3 Stars – Wholesome
The fantasy world of a child is resplendent with special friends. These friends are often stuffed with the projected courage, simplicity, and love that is in hearty supply within the child. They are also representative of the child’s fears, sorrows, disappointments and frustrations. Perhaps the best known of these are the stuffed animals of Christopher Robin. Created by author A.A. Milne and named after his own son Christopher Robin Milne, the fantasy of these Winnie-the-Pooh stories takes on a whole new level in this modern adaptation of the tale. Written by a collection of authors this version is brought to the screen by Marc Forster who also directed such films as Finding Neverland and World War Z.
Though the plot is formulaic with Christopher as a young teen (Orton O’Brien) having to leave the 100 acre woods and saying goodbye to his childhood friends in order to enter the world of boarding school, marriage, war, family and business, the journey thankfully takes him full circle back to them. As a husband and father, the mature Mr. Robin (Ewan McGregor) has not so much forgotten his friends of childhood, but no longer values them. This same decision is now starting to permeate all his relationships as his beloved wife Evelyn (Hayley Atwell) and his precious daughter Madeline (Bronte Carmichael) take a back seat to the pressures of business.
The villain in the tale is Giles Winslow (Mark Gatiss), the lazy son of the owner of a large conglomerate for which Mr. Robin works. Winslow is a wealthy, bumbling, privileged man who uses Mr. Robin’s dedication against him. Everything comes to a head when Winslow manipulates Mr. Robin to betray his promise to his wife and daughter deciding not to spend time at the cottage of his childhood with them; The cottage of the 100 acre woods. Sending them off on their own, this is when the adventure begins.
We won’t spoil the unexpected and joyfully humorous antics except to make the obvious statement that the film makes even more directly: Work should never be a substitute for love, or life, and when it so becomes it can steal our laughter and joy. Making a living has a place in this temporary journey we’re all on, but when work becomes the primary purpose, we then begin to misuse the very people with whom we share this journey. It is the journey back for Mr. Robin to becoming once more the imaginative Christopher Robin that not only brings joy into his life but life into his work. Incidentally, don’t miss the similarities of coworker personalities with the childhood friends of Christopher, it adds a delightful parallel humor much like the farmworkers within Dorothy’s land of Oz being her companions on her return home.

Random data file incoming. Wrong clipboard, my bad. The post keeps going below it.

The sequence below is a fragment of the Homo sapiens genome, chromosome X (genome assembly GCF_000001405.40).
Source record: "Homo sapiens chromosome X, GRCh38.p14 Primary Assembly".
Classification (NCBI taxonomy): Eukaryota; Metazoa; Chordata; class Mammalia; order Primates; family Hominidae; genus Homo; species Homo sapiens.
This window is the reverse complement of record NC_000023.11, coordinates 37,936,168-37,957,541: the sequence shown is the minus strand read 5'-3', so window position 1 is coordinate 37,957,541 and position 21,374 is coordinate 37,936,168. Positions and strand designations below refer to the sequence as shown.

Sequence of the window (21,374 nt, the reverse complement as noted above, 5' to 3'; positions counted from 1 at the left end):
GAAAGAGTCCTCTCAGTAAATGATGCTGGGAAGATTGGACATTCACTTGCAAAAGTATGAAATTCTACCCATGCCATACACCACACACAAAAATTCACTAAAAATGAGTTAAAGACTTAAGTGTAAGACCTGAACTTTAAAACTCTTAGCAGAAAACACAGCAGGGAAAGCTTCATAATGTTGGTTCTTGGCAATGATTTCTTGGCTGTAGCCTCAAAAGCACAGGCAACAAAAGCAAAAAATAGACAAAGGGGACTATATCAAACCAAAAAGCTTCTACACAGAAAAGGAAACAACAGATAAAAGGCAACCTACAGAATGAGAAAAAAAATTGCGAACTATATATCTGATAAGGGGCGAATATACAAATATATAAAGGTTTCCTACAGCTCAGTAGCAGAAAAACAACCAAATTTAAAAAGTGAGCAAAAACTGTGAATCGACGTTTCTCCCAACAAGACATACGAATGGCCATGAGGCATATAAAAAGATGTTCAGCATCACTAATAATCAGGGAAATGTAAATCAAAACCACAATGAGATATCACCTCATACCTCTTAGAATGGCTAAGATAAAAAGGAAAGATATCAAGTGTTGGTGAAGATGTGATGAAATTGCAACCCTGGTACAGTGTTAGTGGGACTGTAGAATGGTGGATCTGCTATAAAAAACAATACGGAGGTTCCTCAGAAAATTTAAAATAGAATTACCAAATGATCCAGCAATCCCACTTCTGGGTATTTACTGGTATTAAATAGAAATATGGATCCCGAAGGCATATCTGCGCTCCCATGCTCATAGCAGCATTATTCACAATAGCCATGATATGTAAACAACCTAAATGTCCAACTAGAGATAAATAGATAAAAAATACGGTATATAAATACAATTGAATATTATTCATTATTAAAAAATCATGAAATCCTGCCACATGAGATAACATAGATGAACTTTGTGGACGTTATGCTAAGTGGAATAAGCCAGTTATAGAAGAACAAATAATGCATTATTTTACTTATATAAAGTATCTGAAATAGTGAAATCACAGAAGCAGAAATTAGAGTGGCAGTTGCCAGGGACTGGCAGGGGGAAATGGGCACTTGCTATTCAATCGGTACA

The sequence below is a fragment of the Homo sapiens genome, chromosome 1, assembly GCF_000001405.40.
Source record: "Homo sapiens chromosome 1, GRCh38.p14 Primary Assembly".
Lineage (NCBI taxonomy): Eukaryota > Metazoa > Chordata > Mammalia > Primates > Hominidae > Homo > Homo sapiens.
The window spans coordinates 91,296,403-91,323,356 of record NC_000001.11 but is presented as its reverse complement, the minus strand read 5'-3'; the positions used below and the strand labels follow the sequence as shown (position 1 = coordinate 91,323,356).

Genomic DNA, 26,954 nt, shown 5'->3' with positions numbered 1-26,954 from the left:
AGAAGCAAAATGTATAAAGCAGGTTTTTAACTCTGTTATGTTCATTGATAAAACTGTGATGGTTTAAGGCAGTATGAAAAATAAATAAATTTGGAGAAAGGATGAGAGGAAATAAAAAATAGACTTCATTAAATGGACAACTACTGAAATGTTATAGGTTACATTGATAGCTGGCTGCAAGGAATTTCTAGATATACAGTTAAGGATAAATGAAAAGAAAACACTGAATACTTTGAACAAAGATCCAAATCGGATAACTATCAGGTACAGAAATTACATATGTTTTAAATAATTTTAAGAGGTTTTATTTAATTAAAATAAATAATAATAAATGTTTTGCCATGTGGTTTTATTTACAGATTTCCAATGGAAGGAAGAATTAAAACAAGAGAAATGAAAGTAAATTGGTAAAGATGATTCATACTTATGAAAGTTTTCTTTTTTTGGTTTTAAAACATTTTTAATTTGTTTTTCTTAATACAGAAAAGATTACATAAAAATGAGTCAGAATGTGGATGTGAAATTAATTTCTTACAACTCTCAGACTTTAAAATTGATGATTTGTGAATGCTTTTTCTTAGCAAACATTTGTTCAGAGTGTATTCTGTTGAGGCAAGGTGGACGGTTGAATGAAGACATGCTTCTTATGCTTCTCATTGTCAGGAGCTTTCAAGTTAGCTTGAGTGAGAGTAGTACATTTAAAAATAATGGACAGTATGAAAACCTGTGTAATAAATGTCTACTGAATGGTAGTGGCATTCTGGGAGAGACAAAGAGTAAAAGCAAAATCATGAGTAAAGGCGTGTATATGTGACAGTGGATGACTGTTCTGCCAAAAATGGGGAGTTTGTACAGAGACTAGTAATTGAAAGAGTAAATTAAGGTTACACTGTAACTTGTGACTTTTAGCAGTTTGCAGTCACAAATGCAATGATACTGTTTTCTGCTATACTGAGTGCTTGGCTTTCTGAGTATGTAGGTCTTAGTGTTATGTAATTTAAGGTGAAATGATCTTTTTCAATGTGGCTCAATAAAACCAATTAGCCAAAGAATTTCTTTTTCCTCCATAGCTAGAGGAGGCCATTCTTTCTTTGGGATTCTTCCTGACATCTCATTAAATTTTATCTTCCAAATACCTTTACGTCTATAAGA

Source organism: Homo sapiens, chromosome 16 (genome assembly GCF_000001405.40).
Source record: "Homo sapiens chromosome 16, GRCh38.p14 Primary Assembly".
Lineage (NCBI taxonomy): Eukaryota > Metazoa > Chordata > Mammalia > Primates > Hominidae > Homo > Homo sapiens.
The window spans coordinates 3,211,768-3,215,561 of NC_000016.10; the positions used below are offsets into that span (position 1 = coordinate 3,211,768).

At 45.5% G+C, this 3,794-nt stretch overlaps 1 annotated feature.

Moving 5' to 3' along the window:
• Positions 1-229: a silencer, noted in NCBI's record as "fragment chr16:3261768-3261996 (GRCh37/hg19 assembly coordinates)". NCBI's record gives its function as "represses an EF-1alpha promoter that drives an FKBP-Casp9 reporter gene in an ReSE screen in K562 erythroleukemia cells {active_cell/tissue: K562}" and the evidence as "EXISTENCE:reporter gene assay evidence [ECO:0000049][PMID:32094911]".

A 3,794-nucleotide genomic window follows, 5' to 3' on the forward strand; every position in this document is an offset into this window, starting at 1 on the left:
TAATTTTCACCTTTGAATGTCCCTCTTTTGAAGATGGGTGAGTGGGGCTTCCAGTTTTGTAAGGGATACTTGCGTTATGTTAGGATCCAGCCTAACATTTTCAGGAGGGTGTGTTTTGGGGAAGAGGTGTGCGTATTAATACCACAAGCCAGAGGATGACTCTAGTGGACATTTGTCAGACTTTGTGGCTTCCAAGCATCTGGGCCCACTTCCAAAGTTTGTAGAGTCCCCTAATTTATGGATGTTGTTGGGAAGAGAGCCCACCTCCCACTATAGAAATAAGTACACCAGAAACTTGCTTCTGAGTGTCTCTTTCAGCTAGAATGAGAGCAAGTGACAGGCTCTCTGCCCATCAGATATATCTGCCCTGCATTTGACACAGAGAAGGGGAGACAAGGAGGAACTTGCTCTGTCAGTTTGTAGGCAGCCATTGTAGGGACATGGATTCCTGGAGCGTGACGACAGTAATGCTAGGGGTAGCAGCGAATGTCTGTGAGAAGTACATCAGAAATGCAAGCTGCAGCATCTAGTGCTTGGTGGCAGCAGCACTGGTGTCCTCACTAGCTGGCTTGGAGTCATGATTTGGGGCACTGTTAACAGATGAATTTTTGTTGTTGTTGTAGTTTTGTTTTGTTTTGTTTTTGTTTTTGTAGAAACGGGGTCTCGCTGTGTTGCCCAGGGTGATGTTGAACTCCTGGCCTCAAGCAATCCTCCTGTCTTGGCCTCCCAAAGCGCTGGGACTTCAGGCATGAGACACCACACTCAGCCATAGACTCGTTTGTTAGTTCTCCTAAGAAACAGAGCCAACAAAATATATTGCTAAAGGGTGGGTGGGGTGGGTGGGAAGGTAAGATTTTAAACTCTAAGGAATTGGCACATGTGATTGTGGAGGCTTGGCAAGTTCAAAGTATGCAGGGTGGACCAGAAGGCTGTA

- It is easy to make the earning of money, or even work for work’s sake our primary value in this materialistic society. How do you deal with such a false purpose?
- When the film decides to make everyone capable of seeing the living stuffed animals and not just present them as a delusion of an emotional breakdown of Mr. Robin, the film goes from drama to fantasy, from tragedy to comedy. Did you easily make that transition as well or would you have rather seen Christopher discover his childhood sensibilities in reality?
- It is no coincidence that in God’s Ten Commandments, he puts resting from work, the 5th commandment equal to the 7th, not killing anyone. Why do you think that is the case? How does our need to stop work and put God as more worth on the Sabbath, equal our need to not kill someone?